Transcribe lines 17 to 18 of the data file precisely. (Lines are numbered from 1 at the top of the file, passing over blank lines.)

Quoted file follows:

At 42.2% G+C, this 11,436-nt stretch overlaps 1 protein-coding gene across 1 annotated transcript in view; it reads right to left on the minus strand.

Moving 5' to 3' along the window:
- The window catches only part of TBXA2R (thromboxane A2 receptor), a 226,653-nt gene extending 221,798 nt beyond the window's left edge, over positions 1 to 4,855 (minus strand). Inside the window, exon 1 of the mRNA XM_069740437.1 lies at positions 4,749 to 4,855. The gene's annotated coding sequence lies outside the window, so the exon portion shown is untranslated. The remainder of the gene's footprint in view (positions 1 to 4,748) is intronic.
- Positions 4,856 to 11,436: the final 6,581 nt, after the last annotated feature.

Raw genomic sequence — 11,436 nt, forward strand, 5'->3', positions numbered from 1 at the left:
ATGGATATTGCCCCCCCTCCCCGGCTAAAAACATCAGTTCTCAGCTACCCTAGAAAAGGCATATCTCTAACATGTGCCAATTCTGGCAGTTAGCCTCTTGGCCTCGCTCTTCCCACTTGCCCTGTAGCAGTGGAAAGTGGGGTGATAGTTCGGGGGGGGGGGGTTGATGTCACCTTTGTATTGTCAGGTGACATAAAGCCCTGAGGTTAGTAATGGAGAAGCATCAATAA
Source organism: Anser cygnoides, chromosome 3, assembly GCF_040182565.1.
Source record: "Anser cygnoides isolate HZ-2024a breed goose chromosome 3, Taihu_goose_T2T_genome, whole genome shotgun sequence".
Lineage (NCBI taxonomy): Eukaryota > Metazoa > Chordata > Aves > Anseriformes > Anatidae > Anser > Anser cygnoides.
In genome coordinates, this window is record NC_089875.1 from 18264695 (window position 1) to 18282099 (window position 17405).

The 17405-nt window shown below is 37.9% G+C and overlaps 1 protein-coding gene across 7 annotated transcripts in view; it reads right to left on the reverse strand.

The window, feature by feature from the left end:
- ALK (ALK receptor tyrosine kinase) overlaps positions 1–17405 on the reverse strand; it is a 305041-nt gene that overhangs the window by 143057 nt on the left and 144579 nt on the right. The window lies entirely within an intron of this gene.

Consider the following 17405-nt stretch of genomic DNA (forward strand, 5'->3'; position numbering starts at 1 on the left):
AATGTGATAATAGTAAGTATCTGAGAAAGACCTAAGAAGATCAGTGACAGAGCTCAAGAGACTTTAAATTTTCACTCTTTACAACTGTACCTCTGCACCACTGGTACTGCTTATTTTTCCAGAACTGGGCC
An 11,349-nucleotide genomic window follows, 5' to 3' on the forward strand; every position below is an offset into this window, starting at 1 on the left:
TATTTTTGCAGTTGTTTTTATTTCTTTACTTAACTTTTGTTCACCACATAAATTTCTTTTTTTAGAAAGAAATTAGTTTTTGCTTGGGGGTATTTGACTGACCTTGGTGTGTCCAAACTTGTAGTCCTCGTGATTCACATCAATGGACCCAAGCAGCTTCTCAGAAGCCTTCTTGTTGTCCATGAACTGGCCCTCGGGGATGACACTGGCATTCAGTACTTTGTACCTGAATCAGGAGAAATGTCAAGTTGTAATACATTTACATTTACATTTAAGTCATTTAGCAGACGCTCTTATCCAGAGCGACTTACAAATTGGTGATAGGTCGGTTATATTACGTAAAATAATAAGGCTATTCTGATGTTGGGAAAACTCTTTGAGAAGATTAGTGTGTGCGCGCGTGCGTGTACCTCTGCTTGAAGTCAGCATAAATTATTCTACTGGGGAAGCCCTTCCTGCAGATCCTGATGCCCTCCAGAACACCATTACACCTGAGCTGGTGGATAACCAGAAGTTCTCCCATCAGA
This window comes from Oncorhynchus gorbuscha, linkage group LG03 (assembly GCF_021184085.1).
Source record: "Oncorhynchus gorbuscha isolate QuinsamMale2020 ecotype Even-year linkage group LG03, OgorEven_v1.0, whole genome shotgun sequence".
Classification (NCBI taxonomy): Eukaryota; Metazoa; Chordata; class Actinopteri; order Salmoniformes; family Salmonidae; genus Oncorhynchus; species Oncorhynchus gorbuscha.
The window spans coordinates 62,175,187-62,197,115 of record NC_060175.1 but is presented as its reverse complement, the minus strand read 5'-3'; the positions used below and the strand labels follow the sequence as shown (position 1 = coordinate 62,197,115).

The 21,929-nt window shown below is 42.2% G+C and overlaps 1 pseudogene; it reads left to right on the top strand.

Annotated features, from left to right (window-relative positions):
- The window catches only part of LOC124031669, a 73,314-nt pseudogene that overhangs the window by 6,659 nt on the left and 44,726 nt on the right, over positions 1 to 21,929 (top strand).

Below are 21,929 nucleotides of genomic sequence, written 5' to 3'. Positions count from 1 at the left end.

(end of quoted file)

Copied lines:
TATTTTTGCAGTTGTTTTTATTTCTTTACTTAACTTTTGTTCACCACATAAATTTCTTTTTTTAGAAAGAAATTAGTTTTTGCTTGGGGGTATTTGACTGACCTTGGTGTGTCCAAACTTGTAGTCCTCGTGATTCACATCAATGGACCCAAGCAGCTTCTCAGAAGCCTTCTTGTTGTCCATGAACTGGCCCTCGGGGATGACACTGGCATTCAGTACTTTGTACCTGAATCAGGAGAAATGTCAAGTTGTAATACATTTACATTTACATTTAAGTCATTTAGCAGACGCTCTTATCCAGAGCGACTTACAAATTGGTGATAGGTCGGTTATATTACGTAAAATAATAAGGCTATTCTGATGTTGGGAAAACTCTTTGAGAAGATTAGTGTGTGCGCGCGTGCGTGTACCTCTGCTTGAAGTCAGCATAAATTATTCTACTGGGGAAGCCCTTCCTGCAGATCCTGATGCCCTCCAGAACACCATTACACCTGAGCTGGTGGATAACCAGAAGTTCTCCCATCAGA
This window comes from Oncorhynchus gorbuscha, linkage group LG03 (assembly GCF_021184085.1).